Summer swimming for our canine friends is just around the corner. Who can resist the fun of watching your pup swim after the ball or toy and bring it back? Sometimes we even join them playing in the water under the hot summer sun. Inside and Out Pet Care LLC. cares about your furry family and wants to make you aware of the potential dangers lakes or ponds can present to your dogs. This is important information for your dog sitter to know as well.
What is Blue-Green Algae?
Locally in Larimer County we have many lakes, ponds and other water-ways to splash in. However there is a deadly danger lurking in some of those places. It is Blue-Green Algae which are toxic algae or harmful algae blooms. Technically, these organisms are a special type of bacteria called cyanobacteria or cyanoHABs. Although these organisms naturally occur in Colorado waters, they become a problem when they multiply rapidly, resulting in a dense cyanobacteria concentration or “bloom.”Harmful algal blooms (HABs) are overgrowths of cyanobacteria (blue-green algae) that cause water quality problems in lakes and ponds, including the occasional production of potent toxins.
These toxins can poison people, household pets, waterfowl and livestock. Because HABs are increasing in many areas, the number of dog poisonings from Cyanobacterial toxins are also on the rise. To keep your canine companions safe around local waterways, please add HABs to the safety checklist, especially in summer when you bring your dog to the beach or in the fall when waterfowl hunting with your favorite retriever.
Dogs drink this water as they swim and play. They don’t mind the musty taste of the algae at all – which makes them so much more at risk than humans.
What do HABs Look Like?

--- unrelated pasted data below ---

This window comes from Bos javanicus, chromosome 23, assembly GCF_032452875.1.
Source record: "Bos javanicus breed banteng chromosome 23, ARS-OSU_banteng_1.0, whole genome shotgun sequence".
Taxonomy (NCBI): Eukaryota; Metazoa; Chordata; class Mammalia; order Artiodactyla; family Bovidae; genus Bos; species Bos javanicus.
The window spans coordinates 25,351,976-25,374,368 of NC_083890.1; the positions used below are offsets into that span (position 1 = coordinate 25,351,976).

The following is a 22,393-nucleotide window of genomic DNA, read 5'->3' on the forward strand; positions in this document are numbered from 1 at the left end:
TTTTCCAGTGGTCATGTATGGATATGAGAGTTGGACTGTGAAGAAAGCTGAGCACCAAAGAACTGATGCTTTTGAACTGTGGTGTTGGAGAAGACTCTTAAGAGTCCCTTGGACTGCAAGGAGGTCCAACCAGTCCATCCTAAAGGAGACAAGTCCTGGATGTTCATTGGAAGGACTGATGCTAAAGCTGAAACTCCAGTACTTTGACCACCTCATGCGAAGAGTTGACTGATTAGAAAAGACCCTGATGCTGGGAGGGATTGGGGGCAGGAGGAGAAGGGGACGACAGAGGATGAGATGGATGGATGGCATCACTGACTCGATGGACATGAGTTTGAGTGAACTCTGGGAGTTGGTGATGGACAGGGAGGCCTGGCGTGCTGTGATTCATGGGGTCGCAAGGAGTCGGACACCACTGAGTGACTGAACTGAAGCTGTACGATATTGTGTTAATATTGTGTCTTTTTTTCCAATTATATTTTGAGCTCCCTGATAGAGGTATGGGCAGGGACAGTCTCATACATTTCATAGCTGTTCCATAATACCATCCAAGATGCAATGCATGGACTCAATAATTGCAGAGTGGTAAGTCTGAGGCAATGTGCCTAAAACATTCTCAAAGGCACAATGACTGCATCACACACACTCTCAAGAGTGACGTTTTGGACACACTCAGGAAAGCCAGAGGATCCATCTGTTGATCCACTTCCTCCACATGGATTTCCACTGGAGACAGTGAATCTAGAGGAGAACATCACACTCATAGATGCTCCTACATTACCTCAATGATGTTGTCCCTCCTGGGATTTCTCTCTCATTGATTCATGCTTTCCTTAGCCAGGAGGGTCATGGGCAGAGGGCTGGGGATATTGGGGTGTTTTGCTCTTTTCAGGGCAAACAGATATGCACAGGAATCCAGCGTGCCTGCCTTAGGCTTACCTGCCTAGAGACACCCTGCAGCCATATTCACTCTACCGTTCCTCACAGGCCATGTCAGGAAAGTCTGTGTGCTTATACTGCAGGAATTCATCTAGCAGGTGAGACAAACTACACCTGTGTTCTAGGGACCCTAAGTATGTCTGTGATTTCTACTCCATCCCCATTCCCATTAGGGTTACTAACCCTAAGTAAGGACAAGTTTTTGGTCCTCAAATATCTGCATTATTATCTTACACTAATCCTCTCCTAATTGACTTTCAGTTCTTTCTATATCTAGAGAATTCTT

- Appears foamy or like pea soup, spilled paint, colored water; also as scum or floating mats
- Most often green to blue-green colored, occasionally red or brown, (or white, as a bloom is ending)
- Scums or floating mats that can wash up on shore or accumulate on the windward side of shorelines
What About HAB Toxins?
- Not always present in a cyanobacterial bloom
- Colorless, water soluble, powerful, fast-acting with no known antidotes
- Released as toxic cyanobacteria die off, or are consumed
- At least three types: liver toxins, nerve toxins and skin toxins
Signs of Possible Cyanobacterial Toxin Poisoning in Dogs
If your dog has been swimming in a lake or pond with a suspected or identified HAB, please closely monitor your dog for any signs of cyanobacterial poisoning (listed below), and make sure your dog sitter service has this information too. These signs can occur within 30 minutes to a few hours after exposure, depending on the size of the dog, the type of toxin, the toxin concentration and how much toxin the dog has ingested. In severe cases, dogs can show signs of cyanobacterial poisoning within a few minutes and can die within an hour of toxin exposure.
Common signs of cyanobacterial poisonings in dogs are listed below. These signs may not always appear together.